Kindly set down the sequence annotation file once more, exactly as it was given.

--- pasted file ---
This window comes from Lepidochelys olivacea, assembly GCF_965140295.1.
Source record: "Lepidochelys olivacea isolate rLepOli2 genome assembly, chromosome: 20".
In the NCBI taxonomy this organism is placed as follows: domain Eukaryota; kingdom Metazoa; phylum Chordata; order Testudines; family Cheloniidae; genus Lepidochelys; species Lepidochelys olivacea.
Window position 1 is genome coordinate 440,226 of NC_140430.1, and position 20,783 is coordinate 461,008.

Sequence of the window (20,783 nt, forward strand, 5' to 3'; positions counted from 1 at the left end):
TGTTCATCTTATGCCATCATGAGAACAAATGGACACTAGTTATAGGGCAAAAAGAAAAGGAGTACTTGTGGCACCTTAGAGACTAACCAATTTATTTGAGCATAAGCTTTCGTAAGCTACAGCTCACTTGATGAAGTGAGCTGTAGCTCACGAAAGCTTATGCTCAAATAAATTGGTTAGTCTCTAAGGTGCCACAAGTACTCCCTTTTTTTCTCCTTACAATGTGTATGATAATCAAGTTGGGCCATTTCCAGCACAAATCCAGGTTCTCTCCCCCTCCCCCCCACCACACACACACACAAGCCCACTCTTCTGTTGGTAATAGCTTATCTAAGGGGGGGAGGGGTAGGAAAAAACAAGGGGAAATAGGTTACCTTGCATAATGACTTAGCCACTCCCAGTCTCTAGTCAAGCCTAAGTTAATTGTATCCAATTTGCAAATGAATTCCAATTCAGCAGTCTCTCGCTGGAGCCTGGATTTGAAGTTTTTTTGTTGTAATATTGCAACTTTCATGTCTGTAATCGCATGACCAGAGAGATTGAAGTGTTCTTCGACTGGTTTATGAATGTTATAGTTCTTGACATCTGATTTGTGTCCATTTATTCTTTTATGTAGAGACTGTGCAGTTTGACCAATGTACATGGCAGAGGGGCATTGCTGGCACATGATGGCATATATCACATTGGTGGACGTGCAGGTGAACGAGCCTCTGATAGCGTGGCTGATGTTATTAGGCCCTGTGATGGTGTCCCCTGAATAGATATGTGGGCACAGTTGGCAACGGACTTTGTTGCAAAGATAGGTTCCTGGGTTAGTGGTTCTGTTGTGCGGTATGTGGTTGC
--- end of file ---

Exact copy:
This window comes from Lepidochelys olivacea, assembly GCF_965140295.1.
Source record: "Lepidochelys olivacea isolate rLepOli2 genome assembly, chromosome: 20".
In the NCBI taxonomy this organism is placed as follows: domain Eukaryota; kingdom Metazoa; phylum Chordata; order Testudines; family Cheloniidae; genus Lepidochelys; species Lepidochelys olivacea.
Window position 1 is genome coordinate 440,226 of NC_140430.1, and position 20,783 is coordinate 461,008.

Sequence of the window (20,783 nt, forward strand, 5' to 3'; positions counted from 1 at the left end):
TGTTCATCTTATGCCATCATGAGAACAAATGGACACTAGTTATAGGGCAAAAAGAAAAGGAGTACTTGTGGCACCTTAGAGACTAACCAATTTATTTGAGCATAAGCTTTCGTAAGCTACAGCTCACTTGATGAAGTGAGCTGTAGCTCACGAAAGCTTATGCTCAAATAAATTGGTTAGTCTCTAAGGTGCCACAAGTACTCCCTTTTTTTCTCCTTACAATGTGTATGATAATCAAGTTGGGCCATTTCCAGCACAAATCCAGGTTCTCTCCCCCTCCCCCCCACCACACACACACACAAGCCCACTCTTCTGTTGGTAATAGCTTATCTAAGGGGGGGAGGGGTAGGAAAAAACAAGGGGAAATAGGTTACCTTGCATAATGACTTAGCCACTCCCAGTCTCTAGTCAAGCCTAAGTTAATTGTATCCAATTTGCAAATGAATTCCAATTCAGCAGTCTCTCGCTGGAGCCTGGATTTGAAGTTTTTTTGTTGTAATATTGCAACTTTCATGTCTGTAATCGCATGACCAGAGAGATTGAAGTGTTCTTCGACTGGTTTATGAATGTTATAGTTCTTGACATCTGATTTGTGTCCATTTATTCTTTTATGTAGAGACTGTGCAGTTTGACCAATGTACATGGCAGAGGGGCATTGCTGGCACATGATGGCATATATCACATTGGTGGACGTGCAGGTGAACGAGCCTCTGATAGCGTGGCTGATGTTATTAGGCCCTGTGATGGTGTCCCCTGAATAGATATGTGGGCACAGTTGGCAACGGACTTTGTTGCAAAGATAGGTTCCTGGGTTAGTGGTTCTGTTGTGCGGTATGTGGTTGC